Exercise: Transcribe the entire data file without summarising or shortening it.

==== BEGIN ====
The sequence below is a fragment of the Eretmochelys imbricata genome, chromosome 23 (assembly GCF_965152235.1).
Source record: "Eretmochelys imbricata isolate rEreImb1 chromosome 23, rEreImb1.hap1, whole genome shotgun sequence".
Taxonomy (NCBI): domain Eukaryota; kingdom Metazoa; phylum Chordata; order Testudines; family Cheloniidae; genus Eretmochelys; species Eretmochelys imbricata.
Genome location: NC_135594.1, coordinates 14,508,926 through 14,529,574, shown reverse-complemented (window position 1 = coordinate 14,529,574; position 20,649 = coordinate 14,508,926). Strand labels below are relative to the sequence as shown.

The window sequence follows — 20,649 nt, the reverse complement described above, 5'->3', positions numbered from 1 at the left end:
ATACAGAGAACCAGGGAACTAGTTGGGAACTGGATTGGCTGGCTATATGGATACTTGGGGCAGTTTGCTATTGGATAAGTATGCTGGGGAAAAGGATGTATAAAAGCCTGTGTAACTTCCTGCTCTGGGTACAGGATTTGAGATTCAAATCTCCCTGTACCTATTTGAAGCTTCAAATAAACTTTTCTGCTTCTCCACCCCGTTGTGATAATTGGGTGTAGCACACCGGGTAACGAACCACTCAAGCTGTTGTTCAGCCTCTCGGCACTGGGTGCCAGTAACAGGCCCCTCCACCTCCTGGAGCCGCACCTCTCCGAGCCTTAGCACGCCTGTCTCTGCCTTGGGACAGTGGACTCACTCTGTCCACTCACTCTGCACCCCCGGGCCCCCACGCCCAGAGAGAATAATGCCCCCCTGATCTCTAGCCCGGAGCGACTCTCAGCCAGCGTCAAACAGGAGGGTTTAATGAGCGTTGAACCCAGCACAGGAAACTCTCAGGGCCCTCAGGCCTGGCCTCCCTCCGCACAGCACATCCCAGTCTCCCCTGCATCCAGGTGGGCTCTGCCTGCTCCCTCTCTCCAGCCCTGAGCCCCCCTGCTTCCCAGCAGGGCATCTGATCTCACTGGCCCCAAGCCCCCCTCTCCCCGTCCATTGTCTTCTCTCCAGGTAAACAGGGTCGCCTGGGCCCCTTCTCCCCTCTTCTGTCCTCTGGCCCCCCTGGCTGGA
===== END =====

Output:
The sequence below is a fragment of the Eretmochelys imbricata genome, chromosome 23 (assembly GCF_965152235.1).
Source record: "Eretmochelys imbricata isolate rEreImb1 chromosome 23, rEreImb1.hap1, whole genome shotgun sequence".
Taxonomy (NCBI): domain Eukaryota; kingdom Metazoa; phylum Chordata; order Testudines; family Cheloniidae; genus Eretmochelys; species Eretmochelys imbricata.
Genome location: NC_135594.1, coordinates 14,508,926 through 14,529,574, shown reverse-complemented (window position 1 = coordinate 14,529,574; position 20,649 = coordinate 14,508,926). Strand labels below are relative to the sequence as shown.

The window sequence follows — 20,649 nt, the reverse complement described above, 5'->3', positions numbered from 1 at the left end:
ATACAGAGAACCAGGGAACTAGTTGGGAACTGGATTGGCTGGCTATATGGATACTTGGGGCAGTTTGCTATTGGATAAGTATGCTGGGGAAAAGGATGTATAAAAGCCTGTGTAACTTCCTGCTCTGGGTACAGGATTTGAGATTCAAATCTCCCTGTACCTATTTGAAGCTTCAAATAAACTTTTCTGCTTCTCCACCCCGTTGTGATAATTGGGTGTAGCACACCGGGTAACGAACCACTCAAGCTGTTGTTCAGCCTCTCGGCACTGGGTGCCAGTAACAGGCCCCTCCACCTCCTGGAGCCGCACCTCTCCGAGCCTTAGCACGCCTGTCTCTGCCTTGGGACAGTGGACTCACTCTGTCCACTCACTCTGCACCCCCGGGCCCCCACGCCCAGAGAGAATAATGCCCCCCTGATCTCTAGCCCGGAGCGACTCTCAGCCAGCGTCAAACAGGAGGGTTTAATGAGCGTTGAACCCAGCACAGGAAACTCTCAGGGCCCTCAGGCCTGGCCTCCCTCCGCACAGCACATCCCAGTCTCCCCTGCATCCAGGTGGGCTCTGCCTGCTCCCTCTCTCCAGCCCTGAGCCCCCCTGCTTCCCAGCAGGGCATCTGATCTCACTGGCCCCAAGCCCCCCTCTCCCCGTCCATTGTCTTCTCTCCAGGTAAACAGGGTCGCCTGGGCCCCTTCTCCCCTCTTCTGTCCTCTGGCCCCCCTGGCTGGA